The coalition of opposition parties in Turkey has put forward Kemal Kilicdaroglu as a candidate for the presidential election. On May 14, the 74-year-old opposition leader will take on the current president Erdogan.
Kilicdaroglu represents a bloc of six opposition parties, which under the name of the Nation Alliance are running together in the elections. It is a coalition of conservative, liberal and nationalist parties.
When announcing his candidacy, the presidential candidate said that he strives for peace. “Our sole purpose is to lead the country to times of prosperity, peace and happiness.”
‘Restore parliamentary democracy’
The Nation Alliance promises in its party program to reverse many of the policies Erdogan has taken in recent years. At the top is restoration of parliamentary democracy instead of the current system in which the president has virtually all power.
As part of this, the Alliance wants to reinstate a prime minister, a position Erdogan abolished in 2017. In addition, the president should play an impartial role, in which he stands above the parties. In addition, he may not veto legislation or come up with decrees.
Since 2010, Kilicdaroglu has chaired the center-left Republican People’s Party (CHP), the largest party in the coalition. As opposition leader, he is one of Erdogan’s most outspoken opponents. The former accountant presents himself as a secular reformer against Erdogan’s conservative religious policies.
Kilicdaroglu wants to take a more pro-Western course: he wants to resume the process of accession to the European Union. He is, however, against the reception of Syrian refugees in Turkey. Turkey signed an agreement with the EU on this in 2016.
The opposition leader strongly criticizes the constitution, which was introduced by Erdogan after a referendum in 2017. The constitution gave the president more power and limited the influence of parliament. In 2017, Kilicdaroglu organized the March for Justice against this.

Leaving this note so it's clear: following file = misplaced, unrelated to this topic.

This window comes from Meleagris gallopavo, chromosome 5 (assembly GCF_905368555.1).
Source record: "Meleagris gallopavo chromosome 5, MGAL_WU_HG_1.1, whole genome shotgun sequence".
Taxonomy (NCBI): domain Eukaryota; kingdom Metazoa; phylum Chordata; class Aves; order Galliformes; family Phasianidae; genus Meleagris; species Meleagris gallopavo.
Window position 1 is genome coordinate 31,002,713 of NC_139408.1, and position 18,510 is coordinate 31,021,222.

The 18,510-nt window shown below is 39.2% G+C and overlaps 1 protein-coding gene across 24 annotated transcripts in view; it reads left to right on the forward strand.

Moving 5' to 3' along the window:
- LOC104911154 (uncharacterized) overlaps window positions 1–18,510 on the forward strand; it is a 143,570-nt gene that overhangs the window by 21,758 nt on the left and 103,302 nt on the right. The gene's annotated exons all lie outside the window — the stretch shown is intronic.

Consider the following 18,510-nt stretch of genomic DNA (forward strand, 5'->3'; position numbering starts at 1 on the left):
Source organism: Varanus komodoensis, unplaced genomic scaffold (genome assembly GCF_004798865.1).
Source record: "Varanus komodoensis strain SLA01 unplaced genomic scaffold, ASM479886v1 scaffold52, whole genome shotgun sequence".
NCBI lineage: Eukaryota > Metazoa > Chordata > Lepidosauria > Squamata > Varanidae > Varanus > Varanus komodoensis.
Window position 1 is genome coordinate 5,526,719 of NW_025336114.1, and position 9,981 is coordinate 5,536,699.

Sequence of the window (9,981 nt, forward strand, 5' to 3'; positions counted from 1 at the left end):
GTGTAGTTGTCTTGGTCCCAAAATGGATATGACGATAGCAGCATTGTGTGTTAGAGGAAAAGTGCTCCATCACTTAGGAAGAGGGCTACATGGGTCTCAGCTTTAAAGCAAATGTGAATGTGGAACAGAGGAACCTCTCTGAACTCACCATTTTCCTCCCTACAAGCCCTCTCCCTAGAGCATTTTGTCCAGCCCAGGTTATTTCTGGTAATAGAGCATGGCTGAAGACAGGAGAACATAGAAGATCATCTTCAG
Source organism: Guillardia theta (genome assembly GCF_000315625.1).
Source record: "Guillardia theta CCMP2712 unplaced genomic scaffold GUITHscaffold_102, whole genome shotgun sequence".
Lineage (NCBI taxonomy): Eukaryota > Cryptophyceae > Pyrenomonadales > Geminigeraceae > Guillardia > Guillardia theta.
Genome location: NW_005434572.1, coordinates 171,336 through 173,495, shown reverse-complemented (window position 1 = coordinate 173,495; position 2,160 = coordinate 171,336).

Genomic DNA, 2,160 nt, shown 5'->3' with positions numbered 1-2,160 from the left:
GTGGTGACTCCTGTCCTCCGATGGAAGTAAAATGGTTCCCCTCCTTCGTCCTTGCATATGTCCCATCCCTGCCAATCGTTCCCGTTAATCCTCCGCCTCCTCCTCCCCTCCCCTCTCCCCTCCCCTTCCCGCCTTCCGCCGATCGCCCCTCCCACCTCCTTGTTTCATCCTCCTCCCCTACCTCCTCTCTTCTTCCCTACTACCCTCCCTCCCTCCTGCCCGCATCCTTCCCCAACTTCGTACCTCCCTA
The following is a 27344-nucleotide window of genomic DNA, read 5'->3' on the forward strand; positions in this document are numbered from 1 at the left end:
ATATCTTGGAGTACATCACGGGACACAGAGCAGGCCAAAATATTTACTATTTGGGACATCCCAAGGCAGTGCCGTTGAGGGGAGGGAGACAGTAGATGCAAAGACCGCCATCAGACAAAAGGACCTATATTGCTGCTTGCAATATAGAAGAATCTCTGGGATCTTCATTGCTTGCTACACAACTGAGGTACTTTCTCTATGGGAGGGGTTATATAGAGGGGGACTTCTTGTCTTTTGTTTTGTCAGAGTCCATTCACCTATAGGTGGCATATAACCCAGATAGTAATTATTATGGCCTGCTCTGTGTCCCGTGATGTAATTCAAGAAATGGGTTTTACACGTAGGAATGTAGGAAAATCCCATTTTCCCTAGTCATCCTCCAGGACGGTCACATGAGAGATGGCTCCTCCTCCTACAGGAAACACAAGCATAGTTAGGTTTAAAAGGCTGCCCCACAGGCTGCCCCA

Kilicdaroglu has been mentioned as a favorite for the nomination for some time, but not everyone is convinced of his qualities. For example, there is doubt whether he is charismatic enough to take on Erdogan. Also, since taking over the party leadership, the CHP has lost several times to Erdogan’s AK party.
Break in coalition
There was also opposition to his nomination within the coalition. Last Friday, one of the opposition parties left the bloc. Meral Aksener of the nationalist IYI party refused to support Kilicdaroglu. According to her, the mayors of Istanbul and Ankara have a better chance: they are better known to the general public and do better in some polls.
The rest of the coalition thinks this is too risky: for example, a legal process is underway against the mayor of Istanbul, which means that he may not be eligible for election in May. Both mayors have already expressed their support for Kilicdaroglu. Aksener rejoined the coalition through a compromise: If Kilicdaroglu wins, the mayors will both become vice presidents.
Not yet unambiguous
The differences of opinion within the coalition are, according to critics, a sign of weakness. The cooperation started slowly, leaving a clear strategy behind. For example, the opposition was unable to comment on difficult political issues for Erdogan, such as high inflation and emergency aid after the earthquakes.
Erdogan himself also points to the bloc’s internal problems. “We said months ago this would happen,” he said on Saturday, after IYI left the coalition. “They sat down, they talked, and they parted—as I predicted.”
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